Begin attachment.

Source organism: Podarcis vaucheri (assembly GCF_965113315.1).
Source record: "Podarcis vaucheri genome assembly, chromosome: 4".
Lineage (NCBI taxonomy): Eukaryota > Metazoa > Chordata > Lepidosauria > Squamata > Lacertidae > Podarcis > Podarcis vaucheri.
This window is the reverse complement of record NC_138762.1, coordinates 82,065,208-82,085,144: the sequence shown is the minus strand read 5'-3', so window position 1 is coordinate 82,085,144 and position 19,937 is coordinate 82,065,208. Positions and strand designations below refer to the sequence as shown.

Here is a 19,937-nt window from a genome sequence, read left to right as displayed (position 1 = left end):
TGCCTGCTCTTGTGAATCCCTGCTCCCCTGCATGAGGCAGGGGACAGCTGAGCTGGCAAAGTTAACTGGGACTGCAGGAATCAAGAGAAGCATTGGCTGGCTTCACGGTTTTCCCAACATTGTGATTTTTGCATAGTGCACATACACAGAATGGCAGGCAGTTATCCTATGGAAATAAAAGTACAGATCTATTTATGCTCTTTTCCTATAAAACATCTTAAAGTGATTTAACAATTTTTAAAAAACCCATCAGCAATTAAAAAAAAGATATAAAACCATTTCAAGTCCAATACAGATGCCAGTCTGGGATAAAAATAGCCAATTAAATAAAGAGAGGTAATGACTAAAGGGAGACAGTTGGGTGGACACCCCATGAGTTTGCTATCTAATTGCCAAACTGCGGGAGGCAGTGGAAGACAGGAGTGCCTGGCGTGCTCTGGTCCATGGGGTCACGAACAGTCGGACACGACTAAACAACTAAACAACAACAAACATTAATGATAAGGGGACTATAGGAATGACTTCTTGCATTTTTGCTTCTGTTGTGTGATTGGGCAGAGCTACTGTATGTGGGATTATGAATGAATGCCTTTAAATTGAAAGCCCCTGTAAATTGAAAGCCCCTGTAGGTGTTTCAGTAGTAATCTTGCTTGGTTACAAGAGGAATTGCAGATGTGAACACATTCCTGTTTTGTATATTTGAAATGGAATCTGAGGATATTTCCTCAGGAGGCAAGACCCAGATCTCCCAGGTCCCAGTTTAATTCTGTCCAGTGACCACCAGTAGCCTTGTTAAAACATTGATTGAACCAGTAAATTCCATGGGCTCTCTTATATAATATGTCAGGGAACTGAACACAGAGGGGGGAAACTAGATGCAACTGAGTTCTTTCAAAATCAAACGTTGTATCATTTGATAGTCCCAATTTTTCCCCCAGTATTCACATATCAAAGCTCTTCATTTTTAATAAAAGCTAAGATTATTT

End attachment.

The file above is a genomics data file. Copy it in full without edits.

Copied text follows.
Source organism: Podarcis vaucheri (assembly GCF_965113315.1).
Source record: "Podarcis vaucheri genome assembly, chromosome: 4".
Lineage (NCBI taxonomy): Eukaryota > Metazoa > Chordata > Lepidosauria > Squamata > Lacertidae > Podarcis > Podarcis vaucheri.
This window is the reverse complement of record NC_138762.1, coordinates 82,065,208-82,085,144: the sequence shown is the minus strand read 5'-3', so window position 1 is coordinate 82,085,144 and position 19,937 is coordinate 82,065,208. Positions and strand designations below refer to the sequence as shown.

Here is a 19,937-nt window from a genome sequence, read left to right as displayed (position 1 = left end):
TGCCTGCTCTTGTGAATCCCTGCTCCCCTGCATGAGGCAGGGGACAGCTGAGCTGGCAAAGTTAACTGGGACTGCAGGAATCAAGAGAAGCATTGGCTGGCTTCACGGTTTTCCCAACATTGTGATTTTTGCATAGTGCACATACACAGAATGGCAGGCAGTTATCCTATGGAAATAAAAGTACAGATCTATTTATGCTCTTTTCCTATAAAACATCTTAAAGTGATTTAACAATTTTTAAAAAACCCATCAGCAATTAAAAAAAAGATATAAAACCATTTCAAGTCCAATACAGATGCCAGTCTGGGATAAAAATAGCCAATTAAATAAAGAGAGGTAATGACTAAAGGGAGACAGTTGGGTGGACACCCCATGAGTTTGCTATCTAATTGCCAAACTGCGGGAGGCAGTGGAAGACAGGAGTGCCTGGCGTGCTCTGGTCCATGGGGTCACGAACAGTCGGACACGACTAAACAACTAAACAACAACAAACATTAATGATAAGGGGACTATAGGAATGACTTCTTGCATTTTTGCTTCTGTTGTGTGATTGGGCAGAGCTACTGTATGTGGGATTATGAATGAATGCCTTTAAATTGAAAGCCCCTGTAAATTGAAAGCCCCTGTAGGTGTTTCAGTAGTAATCTTGCTTGGTTACAAGAGGAATTGCAGATGTGAACACATTCCTGTTTTGTATATTTGAAATGGAATCTGAGGATATTTCCTCAGGAGGCAAGACCCAGATCTCCCAGGTCCCAGTTTAATTCTGTCCAGTGACCACCAGTAGCCTTGTTAAAACATTGATTGAACCAGTAAATTCCATGGGCTCTCTTATATAATATGTCAGGGAACTGAACACAGAGGGGGGAAACTAGATGCAACTGAGTTCTTTCAAAATCAAACGTTGTATCATTTGATAGTCCCAATTTTTCCCCCAGTATTCACATATCAAAGCTCTTCATTTTTAATAAAAGCTAAGATTATTT